“We all know how important fluency is, but in my opinion it has been oversold as a means of helping students find a voice. Yes, it does that, but its most valuable use to us pedagogically is that fluency allows a student to take advantage of the power of syntax to help him think. As Sapir said, “Language is itself heuristic” (14).
14: This is like the language workbench:
“It is comprised by a syntactical frame, a semantic schema, and an ordering guide, which indicates which slots should be filled first. Experimenters have a lexicon of twelve or so words for each slot. Here is the frame: I -===~___.3..__ -~– in the 7 ! The —‘8=–__ has —-=-9 __ _ As an example of “output:’ we have: All white in the buds I flash snow peaks in the Spring. Bang! T)te sun has fogged. Poem example reprinted…”
“Now if we interpret “Begin with where they are” to mean begin with our students both as members of the public and as members of the species, that is to say as the animal symbolicum, the language animal-the result is revolutionary. The conjunction of the political and the essentially human-or, we might say, the spiritual-this conjunction is at the heart of Paulo Freire’s pedagogy of the oppressed, which is a pedagogy of knowing. If you take only the political, only the public, you get the nonpedagogy of those who think that teaching is itself an act of oppression. If you forget the personal, the individual-conceived as representative of the universals of human life-you will have cut yourself off from the greatest resource any teacher has, namely, the knowledge that language belongs to us all, as persons and as members of society;that the capacity to make meaning is not itself socially constructed but biologically determined; that the human mind provides the wherewithal for teaching interpretation, which I believe is what we teach when we teach reading and writing. ” (14-15). ****Only the political, ONly the public… Only the personal… ***
“We are not, like the bees, semi-individuated but fully individuated. That does not mean that we are not involved with our fellow and sister human beings: Langer argues for the Ineinandersein of individuation and involvement which is motivated by our foreknowledge of death” (15). ***LOVE THIS!!!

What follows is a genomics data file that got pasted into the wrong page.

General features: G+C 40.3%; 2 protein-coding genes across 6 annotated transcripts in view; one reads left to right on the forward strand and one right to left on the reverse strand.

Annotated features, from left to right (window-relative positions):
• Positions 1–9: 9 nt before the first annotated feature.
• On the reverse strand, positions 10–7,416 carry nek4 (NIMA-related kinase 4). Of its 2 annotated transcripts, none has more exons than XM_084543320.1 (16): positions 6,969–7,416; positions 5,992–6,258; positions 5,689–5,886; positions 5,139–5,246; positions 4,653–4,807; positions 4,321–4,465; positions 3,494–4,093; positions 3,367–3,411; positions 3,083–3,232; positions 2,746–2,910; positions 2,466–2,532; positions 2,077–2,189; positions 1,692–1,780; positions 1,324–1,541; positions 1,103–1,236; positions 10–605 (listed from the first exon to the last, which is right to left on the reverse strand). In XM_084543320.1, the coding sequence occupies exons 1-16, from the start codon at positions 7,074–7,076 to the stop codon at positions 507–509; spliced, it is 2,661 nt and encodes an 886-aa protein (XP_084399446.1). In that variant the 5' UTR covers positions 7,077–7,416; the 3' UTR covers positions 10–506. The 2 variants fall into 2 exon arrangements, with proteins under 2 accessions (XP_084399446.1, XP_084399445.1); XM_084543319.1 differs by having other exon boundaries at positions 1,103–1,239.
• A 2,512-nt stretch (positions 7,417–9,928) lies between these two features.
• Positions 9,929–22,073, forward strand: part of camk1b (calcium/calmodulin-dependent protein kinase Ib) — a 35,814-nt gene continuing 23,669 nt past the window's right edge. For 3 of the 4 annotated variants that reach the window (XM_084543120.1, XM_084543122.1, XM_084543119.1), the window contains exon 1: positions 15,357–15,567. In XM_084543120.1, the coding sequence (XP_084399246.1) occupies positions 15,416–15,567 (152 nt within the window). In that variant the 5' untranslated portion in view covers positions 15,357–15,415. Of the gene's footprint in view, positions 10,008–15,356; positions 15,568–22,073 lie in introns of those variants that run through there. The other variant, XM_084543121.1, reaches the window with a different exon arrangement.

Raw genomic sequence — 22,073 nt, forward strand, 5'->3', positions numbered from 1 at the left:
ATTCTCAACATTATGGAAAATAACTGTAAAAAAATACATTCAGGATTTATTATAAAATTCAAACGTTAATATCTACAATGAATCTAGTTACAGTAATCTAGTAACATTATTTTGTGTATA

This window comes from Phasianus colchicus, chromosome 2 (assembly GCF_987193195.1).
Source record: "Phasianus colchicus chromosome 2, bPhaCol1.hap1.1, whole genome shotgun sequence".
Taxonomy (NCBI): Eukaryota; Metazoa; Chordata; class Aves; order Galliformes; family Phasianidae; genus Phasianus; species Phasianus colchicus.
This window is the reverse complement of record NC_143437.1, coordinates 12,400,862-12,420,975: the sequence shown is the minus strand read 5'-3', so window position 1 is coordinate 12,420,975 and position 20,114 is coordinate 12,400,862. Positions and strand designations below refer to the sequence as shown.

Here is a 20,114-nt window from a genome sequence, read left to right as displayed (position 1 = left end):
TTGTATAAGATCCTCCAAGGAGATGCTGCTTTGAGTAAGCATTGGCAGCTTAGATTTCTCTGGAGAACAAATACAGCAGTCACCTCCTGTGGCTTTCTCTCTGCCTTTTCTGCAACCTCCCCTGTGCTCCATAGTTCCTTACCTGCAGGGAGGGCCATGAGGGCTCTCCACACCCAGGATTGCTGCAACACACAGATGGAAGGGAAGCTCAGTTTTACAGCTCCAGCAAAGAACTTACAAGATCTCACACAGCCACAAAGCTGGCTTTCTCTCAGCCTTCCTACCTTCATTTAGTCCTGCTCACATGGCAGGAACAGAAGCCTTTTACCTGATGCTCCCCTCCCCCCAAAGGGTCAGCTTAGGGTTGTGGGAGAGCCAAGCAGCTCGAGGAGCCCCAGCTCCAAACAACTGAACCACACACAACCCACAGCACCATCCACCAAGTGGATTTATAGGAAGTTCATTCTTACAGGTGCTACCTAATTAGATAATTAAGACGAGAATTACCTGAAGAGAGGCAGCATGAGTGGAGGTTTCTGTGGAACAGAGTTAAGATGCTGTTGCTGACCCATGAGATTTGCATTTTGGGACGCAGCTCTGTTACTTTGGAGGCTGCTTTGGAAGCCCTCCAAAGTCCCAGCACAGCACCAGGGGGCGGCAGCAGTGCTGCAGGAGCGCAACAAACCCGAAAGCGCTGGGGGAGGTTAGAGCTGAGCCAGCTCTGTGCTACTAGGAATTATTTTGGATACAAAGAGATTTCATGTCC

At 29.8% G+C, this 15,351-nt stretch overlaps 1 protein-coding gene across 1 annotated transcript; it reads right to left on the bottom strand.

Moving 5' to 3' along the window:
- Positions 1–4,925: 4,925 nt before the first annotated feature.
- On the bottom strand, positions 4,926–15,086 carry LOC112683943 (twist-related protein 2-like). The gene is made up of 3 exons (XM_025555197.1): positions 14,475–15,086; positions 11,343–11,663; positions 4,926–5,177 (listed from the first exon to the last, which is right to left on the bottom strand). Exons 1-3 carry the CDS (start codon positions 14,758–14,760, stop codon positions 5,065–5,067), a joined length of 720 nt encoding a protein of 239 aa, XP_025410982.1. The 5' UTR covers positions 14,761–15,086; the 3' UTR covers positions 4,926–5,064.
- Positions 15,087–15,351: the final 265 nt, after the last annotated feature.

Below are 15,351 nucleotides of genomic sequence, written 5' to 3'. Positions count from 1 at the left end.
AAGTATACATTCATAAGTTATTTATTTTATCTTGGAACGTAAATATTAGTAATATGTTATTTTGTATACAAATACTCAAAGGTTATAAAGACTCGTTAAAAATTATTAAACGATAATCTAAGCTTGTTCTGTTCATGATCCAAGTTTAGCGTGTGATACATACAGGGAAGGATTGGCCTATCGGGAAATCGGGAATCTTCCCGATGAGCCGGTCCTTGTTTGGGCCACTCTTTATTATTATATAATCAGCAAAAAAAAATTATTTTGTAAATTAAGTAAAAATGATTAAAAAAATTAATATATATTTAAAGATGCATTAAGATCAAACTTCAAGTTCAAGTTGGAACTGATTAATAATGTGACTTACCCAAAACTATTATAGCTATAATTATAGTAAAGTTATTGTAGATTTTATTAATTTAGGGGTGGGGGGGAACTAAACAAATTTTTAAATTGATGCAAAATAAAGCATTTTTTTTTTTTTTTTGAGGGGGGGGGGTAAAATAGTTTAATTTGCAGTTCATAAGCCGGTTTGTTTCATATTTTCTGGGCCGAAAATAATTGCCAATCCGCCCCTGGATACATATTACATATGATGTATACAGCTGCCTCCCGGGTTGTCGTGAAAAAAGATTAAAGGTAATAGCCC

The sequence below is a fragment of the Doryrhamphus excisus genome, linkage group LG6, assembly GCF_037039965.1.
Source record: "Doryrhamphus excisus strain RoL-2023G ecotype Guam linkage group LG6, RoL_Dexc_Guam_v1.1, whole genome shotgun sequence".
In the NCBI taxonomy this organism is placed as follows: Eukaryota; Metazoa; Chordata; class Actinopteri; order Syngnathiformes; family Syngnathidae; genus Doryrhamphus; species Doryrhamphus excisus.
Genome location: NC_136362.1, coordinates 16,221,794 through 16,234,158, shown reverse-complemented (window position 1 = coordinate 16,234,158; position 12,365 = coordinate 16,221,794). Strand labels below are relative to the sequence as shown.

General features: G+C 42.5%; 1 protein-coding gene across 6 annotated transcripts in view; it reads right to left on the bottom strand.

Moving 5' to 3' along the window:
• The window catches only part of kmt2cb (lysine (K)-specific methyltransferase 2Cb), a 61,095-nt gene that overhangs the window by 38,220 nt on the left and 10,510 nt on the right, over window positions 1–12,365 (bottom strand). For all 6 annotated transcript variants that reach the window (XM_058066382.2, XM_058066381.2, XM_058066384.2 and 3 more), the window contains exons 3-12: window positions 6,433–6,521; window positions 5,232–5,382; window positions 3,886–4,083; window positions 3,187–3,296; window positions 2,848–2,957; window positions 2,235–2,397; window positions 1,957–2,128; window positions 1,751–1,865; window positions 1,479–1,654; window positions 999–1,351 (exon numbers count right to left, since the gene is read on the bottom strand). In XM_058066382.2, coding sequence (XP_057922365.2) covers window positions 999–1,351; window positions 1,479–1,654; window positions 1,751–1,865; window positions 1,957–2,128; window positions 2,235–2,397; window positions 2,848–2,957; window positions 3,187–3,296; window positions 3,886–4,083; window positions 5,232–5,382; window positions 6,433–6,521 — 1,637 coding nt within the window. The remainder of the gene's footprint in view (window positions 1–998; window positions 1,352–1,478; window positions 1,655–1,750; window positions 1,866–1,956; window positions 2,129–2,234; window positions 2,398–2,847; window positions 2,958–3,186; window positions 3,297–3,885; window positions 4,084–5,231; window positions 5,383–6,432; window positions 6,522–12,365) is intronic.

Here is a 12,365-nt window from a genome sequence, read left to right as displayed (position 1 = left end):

“Susanne Langer is the philosopher we most need if we want to know what it means to say, “Begin with where they are.” A socially constructed student who has been deprived of individuality and persona is no more an emblem of Man the meaning-maker than the purposeful voles, concerned tadpoles, communicating amoebas and all the other anthropomorphized denizens of the Public Television forest” (15).
“There are, I’m sure, many other ways to begin by beginning with “where they are.” I will conclude by noting one which some would want you to forget. I believe that we should begin with our students as inheritors of literary traditions. …I used to think that it was a matter of books, numbers of texts. I soon learned that that was not realistic; but superb paragraphs and beautiful sentences can be made accessible. I have always wanted my students to think of themselves as wealthy in the matter of literature. (That is why I’ve never agreed with those who want student texts to be the only ones in the composition classroom.) We work to assure that by reclaiming the imagination” (16).**Conservative????
“is what we teach in teaching reading and writing and I’ve been claiming that if we are to be good pragmatists we must be able to show and tell why what we are doing works and how we know. We know that what we are doing is working when the response in lively and substantial. We know that this happens only if minds are engaged and that that happens only when what our students read is seen as dialogic-when the Ineinandersein of the personal and the public is apprehended-the Ineinandersein of now and then, here and there, particular and universal, the individual and the group” (16).
“But I passionately believe that ours is a philosophical enterprise and that our pragmatism should include ways to clarify our expectations, to explain them to those who think that our mission should be to teach the correction of error” (17).